Two Wheels and the Truth

Jim Ridley | In Remembrance and Gratitude

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I would not be where I am today if it weren’t for Jim Ridley, the editor and long-time film critic of the Nashville Scene, who died today at age 50. He gave me a boost when I needed it, that I’ve carried with me for years.

I first got to know Jim in 2006, when I came on board as publicist for both Nashville Public Television and the Nashville Film Festival. It was a time of transition for me, as I was leaving the music business and just getting my feet wet as a publicist. He was one of the first people I had lunch with as I made my way around town meeting with journalists and other PR folks. He was already a fan and supporter of both NPT and NaFF, so I didn’t need to convince him of either’s value and newsworthiness. What I needed to do was convince him that I valued them as much as he did. That’s a tricky thing. I already had the job, but if I didn’t have Jim’s respect, I might as well go home. Fortunately for me, I truly loved public television and film, and I relished getting the opportunity to talk about and promote work that I admired and thought had significance. On top of that, I loved Nashville. I think Jim saw all that and gave me his blessing.

It was usually a given that Jim would dedicate a cover to the Film Festival every April, so again, I didn’t need to pitch him much. There’s a lot of pitching that goes on in publicity, but most good PR folks know the most important part of the job is delivering — on promises, information, interviews, statistics, screeners, promo shots and more. I made it my mission to deliver for Jim. Between January and April, while writing press releases and working with 200 other publicists who had films in the festival, and pitching and talking with every other TV, online, radio and print outlets in Nashville and the region (and a few key national places), I was constantly communicating with Jim, setting up interviews, getting him synopses of films, driving over stacks of DVDs to the Scene’s offices and finding film stills for him to use in the paper. One of my favorite times came in late February / early March when Brian Gordon and then Brian Owens would sit with Jim and give him the scoop on what to expect at the upcoming festival. It was thrilling to just be in the room, watching Jim get excited over some film I had never heard of by a director whose work I was going to quickly have to get acquainted with. It was a mini contemporary film master class every year. When the festival arrived, I’d cherish every opportunity to chat with Jim in the lobby of the theater or outside on the concourse, talking about whatever films we had seen.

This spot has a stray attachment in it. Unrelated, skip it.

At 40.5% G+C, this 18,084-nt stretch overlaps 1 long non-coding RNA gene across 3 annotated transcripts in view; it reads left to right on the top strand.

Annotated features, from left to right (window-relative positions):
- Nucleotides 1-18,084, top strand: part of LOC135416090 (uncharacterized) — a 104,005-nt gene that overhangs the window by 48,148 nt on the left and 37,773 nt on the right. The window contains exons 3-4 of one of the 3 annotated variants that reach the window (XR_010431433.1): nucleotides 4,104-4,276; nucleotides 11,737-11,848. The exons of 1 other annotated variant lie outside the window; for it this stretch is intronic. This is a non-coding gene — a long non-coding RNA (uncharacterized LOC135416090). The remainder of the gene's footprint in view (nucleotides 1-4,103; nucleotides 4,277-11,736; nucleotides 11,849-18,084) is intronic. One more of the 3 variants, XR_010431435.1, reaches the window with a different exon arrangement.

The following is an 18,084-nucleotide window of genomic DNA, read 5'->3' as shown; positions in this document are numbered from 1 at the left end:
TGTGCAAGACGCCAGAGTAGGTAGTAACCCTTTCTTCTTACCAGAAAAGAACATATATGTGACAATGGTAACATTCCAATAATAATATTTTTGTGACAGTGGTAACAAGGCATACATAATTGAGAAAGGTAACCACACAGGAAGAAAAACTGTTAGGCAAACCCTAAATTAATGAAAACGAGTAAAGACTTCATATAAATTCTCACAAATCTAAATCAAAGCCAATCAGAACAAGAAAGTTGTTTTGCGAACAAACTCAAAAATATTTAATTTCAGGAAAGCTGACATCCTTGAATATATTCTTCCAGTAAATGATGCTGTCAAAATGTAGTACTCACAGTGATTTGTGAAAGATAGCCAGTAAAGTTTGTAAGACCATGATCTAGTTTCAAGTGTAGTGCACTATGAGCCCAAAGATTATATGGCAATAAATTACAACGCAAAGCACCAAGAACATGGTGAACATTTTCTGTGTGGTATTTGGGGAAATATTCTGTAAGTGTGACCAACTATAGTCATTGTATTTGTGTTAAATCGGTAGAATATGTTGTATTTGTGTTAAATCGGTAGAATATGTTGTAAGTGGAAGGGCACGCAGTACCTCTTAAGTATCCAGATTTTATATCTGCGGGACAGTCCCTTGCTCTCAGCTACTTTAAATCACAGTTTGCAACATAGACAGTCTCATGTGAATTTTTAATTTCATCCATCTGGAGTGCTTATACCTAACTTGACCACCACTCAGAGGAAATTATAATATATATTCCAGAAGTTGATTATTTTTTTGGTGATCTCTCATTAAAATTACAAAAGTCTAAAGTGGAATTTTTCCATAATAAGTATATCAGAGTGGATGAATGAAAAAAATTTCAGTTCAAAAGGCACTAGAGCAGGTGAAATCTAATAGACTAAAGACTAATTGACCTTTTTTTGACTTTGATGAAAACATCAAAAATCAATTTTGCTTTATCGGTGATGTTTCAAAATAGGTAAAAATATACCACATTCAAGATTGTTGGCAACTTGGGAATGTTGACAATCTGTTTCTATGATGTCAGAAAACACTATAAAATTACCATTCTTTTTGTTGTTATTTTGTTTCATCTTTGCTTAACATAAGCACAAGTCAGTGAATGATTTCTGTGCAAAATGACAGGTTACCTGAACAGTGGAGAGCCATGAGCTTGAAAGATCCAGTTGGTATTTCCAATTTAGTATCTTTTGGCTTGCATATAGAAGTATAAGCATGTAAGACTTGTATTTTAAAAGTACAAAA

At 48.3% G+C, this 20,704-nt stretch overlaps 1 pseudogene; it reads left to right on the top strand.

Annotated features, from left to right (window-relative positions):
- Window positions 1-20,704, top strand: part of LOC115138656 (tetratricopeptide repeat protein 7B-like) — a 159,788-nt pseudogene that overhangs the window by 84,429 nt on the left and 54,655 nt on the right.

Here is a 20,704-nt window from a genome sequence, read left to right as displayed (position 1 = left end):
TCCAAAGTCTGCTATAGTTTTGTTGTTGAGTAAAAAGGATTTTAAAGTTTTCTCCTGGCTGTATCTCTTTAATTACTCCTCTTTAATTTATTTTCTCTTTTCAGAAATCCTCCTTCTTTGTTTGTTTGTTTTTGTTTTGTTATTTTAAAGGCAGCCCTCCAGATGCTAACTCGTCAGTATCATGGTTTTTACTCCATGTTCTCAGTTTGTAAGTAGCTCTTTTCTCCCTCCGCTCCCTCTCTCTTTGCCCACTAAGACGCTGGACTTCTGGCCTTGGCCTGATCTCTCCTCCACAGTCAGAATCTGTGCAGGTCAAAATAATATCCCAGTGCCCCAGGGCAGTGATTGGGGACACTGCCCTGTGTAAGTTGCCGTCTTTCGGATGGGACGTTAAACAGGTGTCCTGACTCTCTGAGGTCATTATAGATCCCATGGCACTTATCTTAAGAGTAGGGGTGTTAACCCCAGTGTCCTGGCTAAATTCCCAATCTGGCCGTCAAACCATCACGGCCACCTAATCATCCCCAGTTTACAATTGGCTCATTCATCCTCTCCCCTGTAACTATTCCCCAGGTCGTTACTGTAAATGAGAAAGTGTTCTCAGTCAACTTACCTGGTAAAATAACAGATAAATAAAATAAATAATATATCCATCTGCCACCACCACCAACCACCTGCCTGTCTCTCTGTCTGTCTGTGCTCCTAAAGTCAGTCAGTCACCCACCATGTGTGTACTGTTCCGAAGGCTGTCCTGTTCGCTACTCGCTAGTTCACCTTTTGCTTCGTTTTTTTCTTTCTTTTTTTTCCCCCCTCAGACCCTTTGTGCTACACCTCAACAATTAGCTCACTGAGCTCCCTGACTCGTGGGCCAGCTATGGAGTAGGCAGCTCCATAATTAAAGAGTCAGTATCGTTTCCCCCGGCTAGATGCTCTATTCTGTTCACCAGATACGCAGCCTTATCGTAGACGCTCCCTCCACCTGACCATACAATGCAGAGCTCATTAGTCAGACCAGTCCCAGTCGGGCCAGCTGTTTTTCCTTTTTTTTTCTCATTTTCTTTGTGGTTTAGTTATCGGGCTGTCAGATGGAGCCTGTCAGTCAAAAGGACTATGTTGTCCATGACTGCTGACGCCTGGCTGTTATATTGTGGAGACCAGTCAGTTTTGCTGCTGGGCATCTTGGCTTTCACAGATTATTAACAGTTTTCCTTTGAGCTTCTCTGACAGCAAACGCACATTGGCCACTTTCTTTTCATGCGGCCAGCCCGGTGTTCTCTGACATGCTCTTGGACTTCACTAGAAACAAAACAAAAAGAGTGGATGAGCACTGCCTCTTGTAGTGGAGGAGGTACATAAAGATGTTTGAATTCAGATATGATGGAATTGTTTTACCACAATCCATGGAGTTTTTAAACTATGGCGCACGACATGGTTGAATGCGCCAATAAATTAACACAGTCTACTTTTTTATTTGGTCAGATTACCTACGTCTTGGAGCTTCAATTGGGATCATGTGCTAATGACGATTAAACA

A few years later in 2009, after the Festival celebrated its 40th Anniversary, then executive director Sallie Mayne asked me if I was going to the Scene’s “Best of” Party. I didn’t get an invitation, and hadn’t planned on it, but a few hours later, on my drive home, she called me again, and insisted I turn the car around and drive to the Parthenon in Centennial Park. She assured me I didn’t need an invitation. I arrived to hugs and cheers and congratulations. I was named the “The Best PR Guy” in Nashville. The paragraph that accompanied my selection was written by Jim. I couldn’t believe it. Other publicists will understand that things like that don’t happen to us. Unless you’re of a member of the PRSA (of which I was not), you don’t win things. Writers and producers and videographers win Emmy Awards; actors and screenwriters and directors win Film Festival awards. We publicists are behind-the-scenes people, and we like it that way. But there it was, all that hard work for the past four years, recognized.